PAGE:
Juergen Stark, former European Central Bank chief economist, discussed the outlook for Greece, European Central Bank “credibility” and plans for a European banking union.
He spoke from Frankfurt with Guy Johnson on Bloomberg Television’s “The Pulse.”
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Fitschen Says Banks Must Be Able to Be Innovative
Deutsche Bank AG Co-Chief Executive Officer Juergen Fitschen discussed European banking industry culture, remuneration and re-nationalization. He spoke at Euro Finance Week in Frankfurt.
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Turkey Sees Room for 60 Banks to Operate, Regulator Says
Turkey expects to allow about 60 foreign and local banks to operate as an increasing number of institutions apply for licenses, according to Mukim Oztekin, head of the Banking Regulation and Supervision Agency.
About 49 banks are currently operating in Turkey, Oztekin said yesterday.
Italy’s largest retail bank, Intesa Sanpaolo SpA applied to Turkey’s regulator to open a branch and Bank of Tokyo-Mitsibushi, a unit of Japan’s biggest lender Mitsubishi UFJ Financial Group Inc., has made a formal application, he said.
“Both these banks meet our criteria.” he said. Standard Chartered Bank is interested in opening a branch or carrying out investment banking activities in Turkey, while South Korean banks were also interested, Oztekin said, without giving names.
U.K. Businesses Back Income Tax Overhaul, Sunday Telegraph Says
The U.K. national insurance and income tax should be merged, according to 79 percent of the respondents in a survey of 1,125 businesses conducted by the Institute of Directors, a membership organization of business leaders, according to the Sunday Telegraph.
The move would “reduce costs, drive up wages and create jobs,” the survey found, according to the newspaper.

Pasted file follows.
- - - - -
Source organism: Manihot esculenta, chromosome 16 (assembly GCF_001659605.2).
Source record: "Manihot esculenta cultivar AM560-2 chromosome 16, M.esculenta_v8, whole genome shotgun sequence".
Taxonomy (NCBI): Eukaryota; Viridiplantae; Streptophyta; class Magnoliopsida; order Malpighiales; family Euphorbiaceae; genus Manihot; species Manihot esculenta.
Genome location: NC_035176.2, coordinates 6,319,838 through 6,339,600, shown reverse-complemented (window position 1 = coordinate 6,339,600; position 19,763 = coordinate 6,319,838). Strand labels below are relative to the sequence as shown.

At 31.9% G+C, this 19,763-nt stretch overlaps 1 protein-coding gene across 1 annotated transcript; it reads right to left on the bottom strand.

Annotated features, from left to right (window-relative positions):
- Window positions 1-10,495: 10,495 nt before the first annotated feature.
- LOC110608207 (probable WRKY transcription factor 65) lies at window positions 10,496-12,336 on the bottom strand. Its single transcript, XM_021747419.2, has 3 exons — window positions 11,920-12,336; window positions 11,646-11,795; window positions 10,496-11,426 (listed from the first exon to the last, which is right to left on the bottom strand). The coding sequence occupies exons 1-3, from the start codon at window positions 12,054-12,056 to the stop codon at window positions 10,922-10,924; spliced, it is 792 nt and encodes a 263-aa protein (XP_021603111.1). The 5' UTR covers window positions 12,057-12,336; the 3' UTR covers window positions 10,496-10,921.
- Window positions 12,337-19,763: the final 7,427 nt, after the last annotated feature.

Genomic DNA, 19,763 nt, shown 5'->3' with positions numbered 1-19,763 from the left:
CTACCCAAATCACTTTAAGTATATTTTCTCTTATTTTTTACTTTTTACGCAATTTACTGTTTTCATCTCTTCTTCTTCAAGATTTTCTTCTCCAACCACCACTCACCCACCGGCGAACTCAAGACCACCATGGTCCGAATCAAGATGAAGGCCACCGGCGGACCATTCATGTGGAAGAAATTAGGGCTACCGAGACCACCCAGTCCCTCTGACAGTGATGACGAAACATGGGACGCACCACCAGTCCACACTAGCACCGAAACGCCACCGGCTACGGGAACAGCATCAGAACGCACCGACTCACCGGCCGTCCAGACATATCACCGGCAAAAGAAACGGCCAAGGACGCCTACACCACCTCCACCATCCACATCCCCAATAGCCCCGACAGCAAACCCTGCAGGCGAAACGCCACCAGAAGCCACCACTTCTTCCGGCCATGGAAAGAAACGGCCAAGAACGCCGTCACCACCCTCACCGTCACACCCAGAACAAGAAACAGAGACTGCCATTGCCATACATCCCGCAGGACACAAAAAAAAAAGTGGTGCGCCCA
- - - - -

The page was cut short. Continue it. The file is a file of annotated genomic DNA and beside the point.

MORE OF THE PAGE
National insurance should be replaced with new rates of income tax from 2017, according to the report, the newspaper said.
U.S. Banks Have Provided $26.1 Billion Under Foreclosure Accord
The five largest U.S. mortgage servicers have provided about $26.1 billion for borrowers so far under a $25 billion settlement over abusive foreclosure practices, according to a court-appointed monitor.
The aid included $2.6 billion in principal relief for about 22,000 borrowers, the Office of Mortgage Settlement Oversight said in a report released yesterday. Lenders including Bank of America Corp., JPMorgan Chase & Co. and Wells Fargo & Co. aided a total of 309,385 borrowers, according to the report.
The report is required under the settlement agreement filed in federal court in February, which was reached after attorneys general from all 50 states announced a probe into foreclosure practices following disclosures that banks were using faulty documents to seize homes. It is a preliminary estimate of banks’ efforts, not a formal assessment of progress toward meeting their obligation to spend $20 billion on borrower relief and an additional $5 billion in payments to states and the federal government.
The banks, also including Citigroup Inc. and Ally Financial Inc., negotiated the agreement with federal agencies, including the Justice Department, and 49 states.
About $17 billion of the agreement will pay for mortgage debt forgiveness, forbearance, short sales and other assistance to homeowners. Servicers will also provide $3 billion in refinancing to lower homeowners’ interest rates.
Deutsche Bank’s X-Trackers to Offer Physical-Replication ETFs
Deutsche Bank AG will follow Societe Generale SA in offering exchange-traded funds backed by bonds and shares amid concern over the use of derivatives to track the performance of underlying indexes.
The Frankfurt-based bank’s DB X-Trackers unit, Europe’s second-largest ETF manager, will, as of next month, sell ETFs on a number of benchmark equity indexes, joining existing swap-based products, the company said in a statement yesterday. SocGen’s Lyxor Asset Management said in September it will offer funds that buy physical assets.